The point of greatest peril in the development of a high-tech market lies in making the transition from an “early market” dominated by a few visionary customers to a “mainstream market” dominated by a large block of customers who are predominantly pragmatists in orientation, according to Geoffrey Moore in the third edition of his book Crossing the Chasm: Marketing and Selling Disruptive Products to Mainstream Consumers. The gap between early and mainstream markets is what the author refers to as the “chasm”, and many entrepreneurial businesses have fallen into it.
The chasm arises because innovators and early adopters of a new high-tech market have a fundamentally different outlook from that held by mainstream customers. Innovators are the first to try a new technology. They are the enthusiasts who don’t care about manuals or user-friendliness or even practical benefits; all they care about is trying out something interesting and different. Visionary early adopters start to care about a new product when they can see that it enables a strategic leap forward, and they tend to be willing to pay for the strategic advantages which they hope the product will bring to them.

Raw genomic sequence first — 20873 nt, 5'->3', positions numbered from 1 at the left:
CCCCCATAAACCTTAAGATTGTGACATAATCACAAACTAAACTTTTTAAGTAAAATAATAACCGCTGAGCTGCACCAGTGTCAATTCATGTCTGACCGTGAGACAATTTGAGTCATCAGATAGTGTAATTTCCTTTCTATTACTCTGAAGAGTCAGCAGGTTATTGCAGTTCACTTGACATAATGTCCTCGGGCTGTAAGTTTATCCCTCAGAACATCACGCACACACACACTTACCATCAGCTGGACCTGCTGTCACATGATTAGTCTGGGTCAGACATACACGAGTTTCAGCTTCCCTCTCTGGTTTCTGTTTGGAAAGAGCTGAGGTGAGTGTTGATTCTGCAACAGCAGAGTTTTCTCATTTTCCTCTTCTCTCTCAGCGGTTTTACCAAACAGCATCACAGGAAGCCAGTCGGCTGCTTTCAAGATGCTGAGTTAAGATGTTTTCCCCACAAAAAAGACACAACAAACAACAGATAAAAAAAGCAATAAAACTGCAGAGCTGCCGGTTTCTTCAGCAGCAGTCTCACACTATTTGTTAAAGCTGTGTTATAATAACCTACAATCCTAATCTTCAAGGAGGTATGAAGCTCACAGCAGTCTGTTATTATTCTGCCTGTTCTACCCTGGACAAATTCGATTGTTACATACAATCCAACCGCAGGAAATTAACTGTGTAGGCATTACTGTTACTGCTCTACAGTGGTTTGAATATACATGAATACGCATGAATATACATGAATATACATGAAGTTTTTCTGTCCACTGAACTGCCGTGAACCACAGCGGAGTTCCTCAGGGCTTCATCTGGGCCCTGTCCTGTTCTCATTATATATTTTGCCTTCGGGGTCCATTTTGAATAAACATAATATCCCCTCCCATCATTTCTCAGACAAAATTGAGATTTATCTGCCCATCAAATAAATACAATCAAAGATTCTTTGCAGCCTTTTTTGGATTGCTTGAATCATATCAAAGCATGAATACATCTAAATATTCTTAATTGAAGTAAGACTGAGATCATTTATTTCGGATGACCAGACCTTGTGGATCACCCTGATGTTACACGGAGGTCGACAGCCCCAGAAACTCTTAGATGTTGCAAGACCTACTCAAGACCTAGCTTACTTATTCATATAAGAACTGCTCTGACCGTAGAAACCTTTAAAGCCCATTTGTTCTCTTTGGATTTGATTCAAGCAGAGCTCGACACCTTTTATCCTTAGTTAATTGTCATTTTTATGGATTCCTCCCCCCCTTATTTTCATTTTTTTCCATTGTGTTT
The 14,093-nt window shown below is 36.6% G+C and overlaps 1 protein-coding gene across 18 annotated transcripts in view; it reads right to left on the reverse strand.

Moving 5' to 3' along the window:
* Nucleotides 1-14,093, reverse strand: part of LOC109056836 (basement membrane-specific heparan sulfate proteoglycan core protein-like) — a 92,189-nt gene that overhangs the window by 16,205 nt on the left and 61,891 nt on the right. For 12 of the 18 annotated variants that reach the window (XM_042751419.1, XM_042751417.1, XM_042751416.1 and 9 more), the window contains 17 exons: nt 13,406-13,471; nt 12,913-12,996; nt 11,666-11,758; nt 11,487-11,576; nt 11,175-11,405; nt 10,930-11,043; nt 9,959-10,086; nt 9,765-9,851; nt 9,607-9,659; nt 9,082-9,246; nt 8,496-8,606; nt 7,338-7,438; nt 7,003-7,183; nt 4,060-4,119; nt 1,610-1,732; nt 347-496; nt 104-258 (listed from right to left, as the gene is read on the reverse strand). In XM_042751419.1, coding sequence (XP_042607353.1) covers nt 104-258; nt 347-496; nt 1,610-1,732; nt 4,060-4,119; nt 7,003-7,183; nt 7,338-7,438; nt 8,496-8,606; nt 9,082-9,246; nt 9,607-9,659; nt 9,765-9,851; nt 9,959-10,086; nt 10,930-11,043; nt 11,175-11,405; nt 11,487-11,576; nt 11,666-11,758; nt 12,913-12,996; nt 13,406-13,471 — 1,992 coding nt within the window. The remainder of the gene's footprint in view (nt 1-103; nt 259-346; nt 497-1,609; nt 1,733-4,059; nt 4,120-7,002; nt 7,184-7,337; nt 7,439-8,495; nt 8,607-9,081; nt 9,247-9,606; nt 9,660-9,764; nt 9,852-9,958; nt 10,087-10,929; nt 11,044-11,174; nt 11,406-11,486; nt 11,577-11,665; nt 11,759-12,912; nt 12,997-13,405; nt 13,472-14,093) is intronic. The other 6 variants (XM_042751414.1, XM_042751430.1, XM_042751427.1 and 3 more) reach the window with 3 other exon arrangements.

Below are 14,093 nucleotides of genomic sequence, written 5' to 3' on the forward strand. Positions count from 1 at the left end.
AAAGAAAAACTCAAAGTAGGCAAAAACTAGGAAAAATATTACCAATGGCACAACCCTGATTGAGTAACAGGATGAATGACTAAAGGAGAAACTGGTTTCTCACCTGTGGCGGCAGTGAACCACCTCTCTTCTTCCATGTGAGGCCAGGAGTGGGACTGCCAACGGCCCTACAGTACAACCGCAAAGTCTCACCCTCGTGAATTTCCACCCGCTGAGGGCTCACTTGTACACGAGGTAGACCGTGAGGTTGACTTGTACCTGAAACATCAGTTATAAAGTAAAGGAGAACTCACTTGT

Mainstream purchasers, on the other hand, want to see that the product is working well and providing productivity improvements for other people like themselves, before they are willing to buy. The problem is that only other mainstream purchasers are “people like themselves”, as references from visionary early adopters tend to be suspect. Thus a product which does well with innovators and early adopters can fall into the chasm because no mainstream purchasers are willing to be the first “people like themselves” to take it on.
The book, which goes on to describe the steps which need to be taken to cross the chasm, has become a classic since the first edition was published in 1991, but the content has been rewritten in the latest edition to bring it right up to date. The real question is whether, in the current environment of disruptive technologies, the principles outlined in the book continue to apply. Downes and Nunes in their book Big Bang Disruption present a very different picture of how innovations start, shoot to prominence, and die out in a very short space of time.
It seems to me that perhaps there is some similarity between the “singularity” early stage of the Big Bang model and the early adopter stage of Moore’s model. Many products never make it out of the singularity. Further, perhaps there is no longer a single model that applies to all technology innovations. Undoubtedly there are many products which do follow Moore’s model and have to come up with a strategy for crossing the chasm, but perhaps there are other products to which the model does not apply.
In any event, this is a very useful book for any entrepreneur or marketer in a field of technology.